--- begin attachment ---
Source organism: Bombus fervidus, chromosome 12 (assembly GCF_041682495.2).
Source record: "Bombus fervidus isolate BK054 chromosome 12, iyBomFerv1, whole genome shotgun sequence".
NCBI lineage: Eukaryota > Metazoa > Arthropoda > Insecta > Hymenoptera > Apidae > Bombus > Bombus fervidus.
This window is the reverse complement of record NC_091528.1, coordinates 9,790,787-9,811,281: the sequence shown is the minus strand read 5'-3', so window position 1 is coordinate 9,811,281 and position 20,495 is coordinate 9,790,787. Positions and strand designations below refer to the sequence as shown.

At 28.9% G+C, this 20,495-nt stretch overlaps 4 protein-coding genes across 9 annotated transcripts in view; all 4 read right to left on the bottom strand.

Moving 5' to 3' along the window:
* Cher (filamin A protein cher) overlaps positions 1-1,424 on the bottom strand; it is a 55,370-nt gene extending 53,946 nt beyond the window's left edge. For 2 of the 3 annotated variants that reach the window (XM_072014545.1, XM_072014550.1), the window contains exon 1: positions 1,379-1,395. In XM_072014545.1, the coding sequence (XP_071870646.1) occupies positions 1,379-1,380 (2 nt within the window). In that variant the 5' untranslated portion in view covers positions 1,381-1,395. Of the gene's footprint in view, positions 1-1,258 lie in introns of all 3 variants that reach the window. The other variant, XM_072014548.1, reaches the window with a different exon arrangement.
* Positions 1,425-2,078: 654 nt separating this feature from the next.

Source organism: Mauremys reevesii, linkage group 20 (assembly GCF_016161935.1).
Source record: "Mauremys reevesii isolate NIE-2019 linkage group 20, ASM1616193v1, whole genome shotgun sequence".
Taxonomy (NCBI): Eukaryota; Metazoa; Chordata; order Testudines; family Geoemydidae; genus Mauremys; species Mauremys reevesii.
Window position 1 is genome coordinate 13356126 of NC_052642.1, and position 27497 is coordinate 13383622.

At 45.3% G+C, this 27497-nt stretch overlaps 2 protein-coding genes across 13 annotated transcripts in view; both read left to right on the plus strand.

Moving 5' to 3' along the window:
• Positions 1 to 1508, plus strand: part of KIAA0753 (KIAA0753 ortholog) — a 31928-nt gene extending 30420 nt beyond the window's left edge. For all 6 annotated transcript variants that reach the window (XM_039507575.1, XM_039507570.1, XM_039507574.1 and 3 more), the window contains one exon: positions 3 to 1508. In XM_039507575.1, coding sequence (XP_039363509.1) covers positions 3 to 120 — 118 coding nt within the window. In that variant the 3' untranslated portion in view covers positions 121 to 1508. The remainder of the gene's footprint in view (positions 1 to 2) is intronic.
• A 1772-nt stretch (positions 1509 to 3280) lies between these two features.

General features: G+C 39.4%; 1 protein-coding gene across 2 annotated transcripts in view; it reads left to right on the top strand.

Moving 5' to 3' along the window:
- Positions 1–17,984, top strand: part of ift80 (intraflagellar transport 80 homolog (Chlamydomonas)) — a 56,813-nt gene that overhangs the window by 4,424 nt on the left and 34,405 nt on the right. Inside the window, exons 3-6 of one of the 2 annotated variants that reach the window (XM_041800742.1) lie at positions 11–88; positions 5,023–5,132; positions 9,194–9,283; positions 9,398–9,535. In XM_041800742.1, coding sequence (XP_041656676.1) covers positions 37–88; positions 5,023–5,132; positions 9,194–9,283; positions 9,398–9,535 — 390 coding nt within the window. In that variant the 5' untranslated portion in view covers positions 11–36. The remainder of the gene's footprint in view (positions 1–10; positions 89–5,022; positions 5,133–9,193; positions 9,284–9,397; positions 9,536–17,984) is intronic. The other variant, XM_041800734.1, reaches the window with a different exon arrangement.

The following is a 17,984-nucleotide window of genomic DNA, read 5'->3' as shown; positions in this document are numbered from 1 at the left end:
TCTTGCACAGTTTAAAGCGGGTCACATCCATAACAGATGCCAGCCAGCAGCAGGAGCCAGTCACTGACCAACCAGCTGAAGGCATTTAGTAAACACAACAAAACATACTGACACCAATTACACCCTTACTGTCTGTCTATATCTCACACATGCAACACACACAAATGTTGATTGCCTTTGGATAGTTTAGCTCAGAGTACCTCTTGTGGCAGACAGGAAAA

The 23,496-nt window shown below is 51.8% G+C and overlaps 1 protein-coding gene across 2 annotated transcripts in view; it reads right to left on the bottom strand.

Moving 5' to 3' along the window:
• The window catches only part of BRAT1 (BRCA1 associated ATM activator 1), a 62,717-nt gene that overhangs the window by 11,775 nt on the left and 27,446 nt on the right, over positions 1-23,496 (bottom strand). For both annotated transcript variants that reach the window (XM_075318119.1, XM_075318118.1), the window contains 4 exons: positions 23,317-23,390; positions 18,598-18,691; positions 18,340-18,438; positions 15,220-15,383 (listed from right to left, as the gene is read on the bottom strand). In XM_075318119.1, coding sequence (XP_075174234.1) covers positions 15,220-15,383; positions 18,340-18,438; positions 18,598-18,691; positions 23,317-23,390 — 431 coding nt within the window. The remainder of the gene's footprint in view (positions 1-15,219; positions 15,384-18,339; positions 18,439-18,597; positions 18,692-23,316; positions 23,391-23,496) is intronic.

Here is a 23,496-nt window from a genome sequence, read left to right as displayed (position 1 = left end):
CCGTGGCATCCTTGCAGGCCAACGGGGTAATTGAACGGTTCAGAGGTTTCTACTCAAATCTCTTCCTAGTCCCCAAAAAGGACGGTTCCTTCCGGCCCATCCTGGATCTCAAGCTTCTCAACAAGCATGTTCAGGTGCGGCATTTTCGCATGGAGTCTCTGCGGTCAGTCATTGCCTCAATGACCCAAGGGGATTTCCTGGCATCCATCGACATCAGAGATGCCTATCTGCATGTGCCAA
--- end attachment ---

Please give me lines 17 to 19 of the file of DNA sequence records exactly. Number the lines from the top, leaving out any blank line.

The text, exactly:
General features: G+C 39.4%; 1 protein-coding gene across 2 annotated transcripts in view; it reads left to right on the top strand.

Moving 5' to 3' along the window:
- Positions 1–17,984, top strand: part of ift80 (intraflagellar transport 80 homolog (Chlamydomonas)) — a 56,813-nt gene that overhangs the window by 4,424 nt on the left and 34,405 nt on the right. Inside the window, exons 3-6 of one of the 2 annotated variants that reach the window (XM_041800742.1) lie at positions 11–88; positions 5,023–5,132; positions 9,194–9,283; positions 9,398–9,535. In XM_041800742.1, coding sequence (XP_041656676.1) covers positions 37–88; positions 5,023–5,132; positions 9,194–9,283; positions 9,398–9,535 — 390 coding nt within the window. In that variant the 5' untranslated portion in view covers positions 11–36. The remainder of the gene's footprint in view (positions 1–10; positions 89–5,022; positions 5,133–9,193; positions 9,284–9,397; positions 9,536–17,984) is intronic. The other variant, XM_041800734.1, reaches the window with a different exon arrangement.